As Smithtown probate attorneys, we take our responsibility to our fellow community members very seriously. We go the extra mile to educate people about the importance of preparing for the eventualities of aging, and we also do everything possible to provide information about estate planning.
There are many different intricacies to consider, and this is why personalized attention is very important, because each case is different. That being stated, there are some generalities that apply to just about everyone, and we will take a look at them here.
When you think about estate planning, documents are going to come to mind first. However, in order to be able to leave inheritances to your loved ones, you have to retain your assets throughout your life. There is an enormous expense that you may face during your twilight years that can consume everything that you have always intended to bequeath to your family members.
Most senior citizens will rely on Medicare is a source of health insurance during their retirement years. At the time of this writing, the age of eligibility is 65, but there have been discussions about raising the age to reduce spending. Medicare will pay for many health care expenses that seniors typically face, but there is a huge gap. This program will not pay for a stay in a nursing home or assisted living facility.
The majority of elders will someday need living assistance, and long-term care facilities are very expensive. In the Smithtown area, a year in a private room in a nursing home will typically cost in excess of $120,000, and it is not uncommon for people to require multiple years of care. Assisted living communities are also quite expensive. If you live in a long-term care facility for a number of years, the expenses can potentially erase all of your resources.
Medicaid is another government run health insurance program that will pay for long-term care if you can qualify. There are low income and asset limits, but if you take the right steps at the right times, you can protect your assets and qualify for Medicaid to pay for long-term care if and when you need it. This can preserve your legacy for the benefit of your loved ones.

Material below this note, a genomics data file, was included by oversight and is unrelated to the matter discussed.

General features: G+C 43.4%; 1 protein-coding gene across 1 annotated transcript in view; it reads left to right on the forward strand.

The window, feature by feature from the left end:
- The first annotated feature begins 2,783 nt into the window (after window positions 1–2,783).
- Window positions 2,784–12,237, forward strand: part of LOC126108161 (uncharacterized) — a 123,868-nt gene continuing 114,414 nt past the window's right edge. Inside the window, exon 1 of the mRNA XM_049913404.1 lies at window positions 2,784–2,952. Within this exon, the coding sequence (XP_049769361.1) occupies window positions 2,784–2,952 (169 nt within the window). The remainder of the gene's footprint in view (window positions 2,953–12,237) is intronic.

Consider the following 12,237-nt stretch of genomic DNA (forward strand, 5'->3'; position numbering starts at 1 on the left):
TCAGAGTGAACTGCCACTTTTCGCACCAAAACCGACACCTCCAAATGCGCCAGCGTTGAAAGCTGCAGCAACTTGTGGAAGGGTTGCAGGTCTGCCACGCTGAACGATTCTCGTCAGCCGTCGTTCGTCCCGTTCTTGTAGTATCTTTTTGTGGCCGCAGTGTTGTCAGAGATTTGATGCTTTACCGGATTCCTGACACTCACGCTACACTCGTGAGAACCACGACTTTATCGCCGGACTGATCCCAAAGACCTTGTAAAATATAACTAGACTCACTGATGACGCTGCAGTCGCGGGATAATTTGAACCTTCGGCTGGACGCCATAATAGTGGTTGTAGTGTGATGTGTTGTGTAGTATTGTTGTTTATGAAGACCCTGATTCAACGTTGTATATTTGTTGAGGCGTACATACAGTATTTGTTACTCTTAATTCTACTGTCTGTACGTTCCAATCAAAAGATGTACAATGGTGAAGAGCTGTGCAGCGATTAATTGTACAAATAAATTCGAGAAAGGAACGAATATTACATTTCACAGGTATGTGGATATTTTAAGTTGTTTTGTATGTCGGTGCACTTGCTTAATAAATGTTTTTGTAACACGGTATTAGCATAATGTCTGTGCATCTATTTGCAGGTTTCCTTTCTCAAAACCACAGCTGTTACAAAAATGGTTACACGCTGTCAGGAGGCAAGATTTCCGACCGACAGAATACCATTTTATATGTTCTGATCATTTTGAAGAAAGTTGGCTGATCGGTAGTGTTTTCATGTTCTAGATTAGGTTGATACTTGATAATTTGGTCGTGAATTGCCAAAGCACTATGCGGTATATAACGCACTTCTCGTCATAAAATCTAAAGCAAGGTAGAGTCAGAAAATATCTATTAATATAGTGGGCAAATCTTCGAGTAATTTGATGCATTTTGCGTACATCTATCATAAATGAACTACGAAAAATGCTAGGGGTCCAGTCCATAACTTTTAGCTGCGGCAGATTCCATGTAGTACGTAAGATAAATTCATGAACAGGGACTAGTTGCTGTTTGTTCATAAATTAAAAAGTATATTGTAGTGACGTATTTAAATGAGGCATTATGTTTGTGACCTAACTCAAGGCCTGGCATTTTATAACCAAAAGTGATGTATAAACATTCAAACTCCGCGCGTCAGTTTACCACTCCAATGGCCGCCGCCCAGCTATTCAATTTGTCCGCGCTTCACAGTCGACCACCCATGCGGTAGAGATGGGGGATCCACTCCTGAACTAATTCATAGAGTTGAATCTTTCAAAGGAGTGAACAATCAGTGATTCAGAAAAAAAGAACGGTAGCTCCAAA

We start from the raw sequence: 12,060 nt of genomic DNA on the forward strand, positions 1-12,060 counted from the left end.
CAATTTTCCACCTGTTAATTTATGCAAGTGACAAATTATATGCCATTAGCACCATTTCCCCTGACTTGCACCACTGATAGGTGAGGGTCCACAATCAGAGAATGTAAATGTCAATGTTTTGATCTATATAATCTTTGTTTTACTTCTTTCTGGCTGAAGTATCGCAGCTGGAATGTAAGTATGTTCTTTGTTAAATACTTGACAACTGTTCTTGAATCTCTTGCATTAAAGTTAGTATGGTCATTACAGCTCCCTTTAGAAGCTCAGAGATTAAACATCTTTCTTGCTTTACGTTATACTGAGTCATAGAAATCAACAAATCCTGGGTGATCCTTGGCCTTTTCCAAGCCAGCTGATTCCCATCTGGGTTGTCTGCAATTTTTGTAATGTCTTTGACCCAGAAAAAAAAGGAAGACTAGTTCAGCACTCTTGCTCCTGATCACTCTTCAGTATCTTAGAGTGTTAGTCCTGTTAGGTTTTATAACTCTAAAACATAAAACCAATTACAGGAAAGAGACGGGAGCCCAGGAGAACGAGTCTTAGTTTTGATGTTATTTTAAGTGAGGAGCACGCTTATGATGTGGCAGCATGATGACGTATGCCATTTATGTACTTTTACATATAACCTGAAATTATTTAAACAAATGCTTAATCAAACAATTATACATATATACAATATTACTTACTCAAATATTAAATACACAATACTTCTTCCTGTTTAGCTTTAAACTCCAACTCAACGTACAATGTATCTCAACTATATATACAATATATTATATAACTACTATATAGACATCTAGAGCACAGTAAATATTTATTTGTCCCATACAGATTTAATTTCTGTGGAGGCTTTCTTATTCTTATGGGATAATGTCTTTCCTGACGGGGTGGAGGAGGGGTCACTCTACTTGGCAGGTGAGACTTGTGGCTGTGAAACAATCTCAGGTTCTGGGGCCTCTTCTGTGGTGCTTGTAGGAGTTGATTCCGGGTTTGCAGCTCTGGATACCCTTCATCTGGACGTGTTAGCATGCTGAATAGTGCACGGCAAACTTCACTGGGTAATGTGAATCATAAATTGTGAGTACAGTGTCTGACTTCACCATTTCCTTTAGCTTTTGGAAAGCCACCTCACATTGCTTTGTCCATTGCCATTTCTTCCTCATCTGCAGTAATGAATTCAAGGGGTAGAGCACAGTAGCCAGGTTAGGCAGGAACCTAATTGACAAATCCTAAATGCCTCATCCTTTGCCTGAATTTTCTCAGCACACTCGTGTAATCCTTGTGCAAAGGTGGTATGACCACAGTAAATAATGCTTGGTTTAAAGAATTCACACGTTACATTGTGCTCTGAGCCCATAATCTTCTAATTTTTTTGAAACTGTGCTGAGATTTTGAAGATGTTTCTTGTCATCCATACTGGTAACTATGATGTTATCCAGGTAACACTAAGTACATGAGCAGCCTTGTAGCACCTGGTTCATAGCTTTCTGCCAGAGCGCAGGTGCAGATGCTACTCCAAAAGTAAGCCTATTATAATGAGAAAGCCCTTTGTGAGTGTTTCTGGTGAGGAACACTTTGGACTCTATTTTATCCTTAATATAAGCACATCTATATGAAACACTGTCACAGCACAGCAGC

The Next Step
A legally binding document that facilitates asset transfers to your loved ones after you are gone will be at the core of your estate plan. You may assume that a last will is the right choice for you, but in reality, there are a number of different reasons why you may want to consider a trust instead.
With a last will, you would be facilitating lump sum asset transfers to the people that are named in the document. There is no way to mete out resources over an extended period of time. This can be a source of concern if there are people on your inheritance list that are financially inexperienced or simply not very good at handling money.
The drawbacks of probate are another reason why you may want to take pause before you decide to utilize a last will as your asset transfer vehicle. Probate is the legal process of estate administration. A last will must be admitted to probate, and the court cannot authorize the release of inheritances until the estate has been probate and closed.
Inheritors can be in for a long wait, because simple cases can pass through probate in perhaps nine months to a year, and complications can extend the process. Speaking of complications, anyone who wants to contest a will can come forward to make a case during probate, and this is another one of the negatives. Considerable expenses can accumulate when the estate is being administered, and this is a third pitfall.
You can avoid all of these difficulties if you utilize a revocable living trust instead of a last will as your primary asset transfer vehicle. The trustee that you name in the document would be able to distribute assets to the beneficiary or beneficiaries outside of the costly, time-consuming process of probate. Plus, you can include spendthrift protections when you establish a revocable trust. It would be possible to instruct the trustee to distribute assets to the beneficiary incrementally on an ongoing basis.
Incapacity planning is the third piece of the puzzle. A significant percentage of people become unable to make sound decisions at some point in time, with Alzheimer’s disease being the major culprit. You could include a living will to state your wishes regarding the utilization of life-support measures, and you can add durable powers of attorney to name people to act on your behalf in the event of your incapacitation.
Our Smithtown probate attorneys are holding some free seminars over the coming weeks. If you would like to learn more about estate planning, click this link and register for the session that fits into your schedule.